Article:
Is an Aggregated or Dedicated Merchant Account Right For You?
Offering your customers the option to pay with a credit card is a great way to enhance revenue for your small business. Your customers want the points associated with rewards cards, and they want to manage their own cash flow by floating balances or financing their purchases. Allowing them to use credit cards accomplishes both.
So, give the customers what they want. If you don’t accept credit cards yet, now is a great time to start. Having made that decision, the next step is to obtain a merchant account for credit card processing. Merchant accounts come in two basic flavors, dedicated accounts that are provisioned specifically for your business, and aggregated accounts (such as those provided by PayPal) that use a single merchant account to provide credit card processing for an entire portfolio of companies.
Each has its advantages and disadvantages. Consider these 4 key points when deciding which type is the most advantageous for your small business:
• Funds Control: With a dedicated merchant account, transaction proceeds, less processing fees, are deposited directly into your business bank account. While the merchant account provider can correct errors, react to potential fraud, and debit your account for customer “chargeback” claims, this must all be done based on industry-standard credit card processing rules. With an aggregated merchant account, transaction proceeds go to the service provider and are then deposited to your bank account at the provider’s discretion. There are no industry standards or rules that govern how an aggregated merchant account provider handles or disburses your money. The provider makes the rules, and can change them at will, so if you choose an aggregated merchant account pay very close attention to the contract terms and any changes made to them.
• Creditworthiness: To obtain a dedicated credit card processing merchant account your business will need to go through comprehensive underwriting. If your business is very new, if it has a less than stellar credit history, or if you’re in a difficult to underwrite industry, then an aggregated merchant account may be the best choice. While you’ll still need to provide information about your business, underwriting for aggregated accounts is typically far less rigorous than for dedicated merchant accounts.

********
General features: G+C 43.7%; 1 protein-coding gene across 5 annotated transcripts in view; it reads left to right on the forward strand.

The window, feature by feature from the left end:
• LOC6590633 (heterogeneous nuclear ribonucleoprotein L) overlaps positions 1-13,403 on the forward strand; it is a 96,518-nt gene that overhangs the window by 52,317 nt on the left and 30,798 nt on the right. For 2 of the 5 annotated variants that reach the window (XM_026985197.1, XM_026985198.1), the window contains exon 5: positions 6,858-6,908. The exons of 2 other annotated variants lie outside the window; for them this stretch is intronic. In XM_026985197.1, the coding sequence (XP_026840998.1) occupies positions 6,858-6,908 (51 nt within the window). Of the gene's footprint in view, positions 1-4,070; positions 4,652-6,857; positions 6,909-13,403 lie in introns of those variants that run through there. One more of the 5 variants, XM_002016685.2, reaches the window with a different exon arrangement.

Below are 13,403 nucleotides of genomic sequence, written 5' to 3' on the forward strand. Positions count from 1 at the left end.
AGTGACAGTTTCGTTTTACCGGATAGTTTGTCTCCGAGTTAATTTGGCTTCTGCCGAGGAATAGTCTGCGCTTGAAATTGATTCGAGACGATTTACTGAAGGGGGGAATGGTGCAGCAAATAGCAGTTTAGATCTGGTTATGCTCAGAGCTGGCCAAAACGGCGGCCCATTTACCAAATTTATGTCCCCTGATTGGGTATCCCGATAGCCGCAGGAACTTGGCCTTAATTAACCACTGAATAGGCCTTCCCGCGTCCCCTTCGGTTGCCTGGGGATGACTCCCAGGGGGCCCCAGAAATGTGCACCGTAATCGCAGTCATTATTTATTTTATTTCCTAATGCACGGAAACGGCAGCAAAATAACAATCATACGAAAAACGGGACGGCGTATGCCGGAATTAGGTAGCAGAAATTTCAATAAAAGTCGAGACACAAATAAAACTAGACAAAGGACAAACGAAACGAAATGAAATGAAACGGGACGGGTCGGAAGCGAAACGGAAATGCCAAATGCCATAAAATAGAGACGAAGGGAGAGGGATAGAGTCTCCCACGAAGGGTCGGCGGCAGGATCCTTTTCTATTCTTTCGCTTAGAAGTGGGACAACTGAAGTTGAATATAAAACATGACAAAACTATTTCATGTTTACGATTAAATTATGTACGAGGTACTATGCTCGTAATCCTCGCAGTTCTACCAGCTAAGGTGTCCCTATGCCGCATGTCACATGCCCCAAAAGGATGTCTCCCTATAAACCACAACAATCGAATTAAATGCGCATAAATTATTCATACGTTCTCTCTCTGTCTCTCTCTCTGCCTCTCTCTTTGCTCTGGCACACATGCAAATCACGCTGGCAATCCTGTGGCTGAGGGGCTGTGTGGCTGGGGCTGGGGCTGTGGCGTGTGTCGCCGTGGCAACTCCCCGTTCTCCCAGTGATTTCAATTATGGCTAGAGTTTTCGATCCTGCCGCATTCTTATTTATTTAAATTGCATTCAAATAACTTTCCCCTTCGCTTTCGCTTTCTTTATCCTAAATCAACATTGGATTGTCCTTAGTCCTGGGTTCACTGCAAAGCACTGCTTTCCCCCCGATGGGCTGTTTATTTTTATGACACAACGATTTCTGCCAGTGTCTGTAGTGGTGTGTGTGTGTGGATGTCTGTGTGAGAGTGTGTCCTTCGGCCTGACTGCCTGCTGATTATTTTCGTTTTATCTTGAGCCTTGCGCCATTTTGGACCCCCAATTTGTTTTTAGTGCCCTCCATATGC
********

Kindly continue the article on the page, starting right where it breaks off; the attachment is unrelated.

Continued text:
• Speed: Getting a dedicated merchant account can take time. While there are some providers automating the process and providing same-day decisions, a typical application will take 48 hours to approve and additional time to integrate into a POS or electronic payment processing environment. Signing up for credit card processing under an aggregated account service provider can usually be done in minutes, and it often comes with an online system that can have you actively processing payments within the hour.
• Neighborhood: With a dedicated merchant account the only company processing credit card transactions through it will be yours. Thus, you are in full control of keeping the account in good standing. With an aggregated account, you’ll have no idea about the other companies processing transactions. If a good number of them engage in fraudulent activity, it is possible that the service provider’s processing account will be terminated and even honorable businesses like yours will lose credit card processing ability. If you do go with an aggregated account, it is very important to make sure that your provider is large enough to absorb fraud generated by a few bad apples. If you’re using a small provider, try to get a list of the other businesses using the service, and check them out to see if you want to live in the same neighborhood.
Of course, the actual credit card processing rates you’ll be charged are a critically important factor as well. But as with most things, you get what you pay for; so don’t choose a low rate without also considering how the provider you select will impact your overall business. Do you have any experience with credit card processing? Feel free to comment or continue the conversation below or online at Twitter and Facebook.
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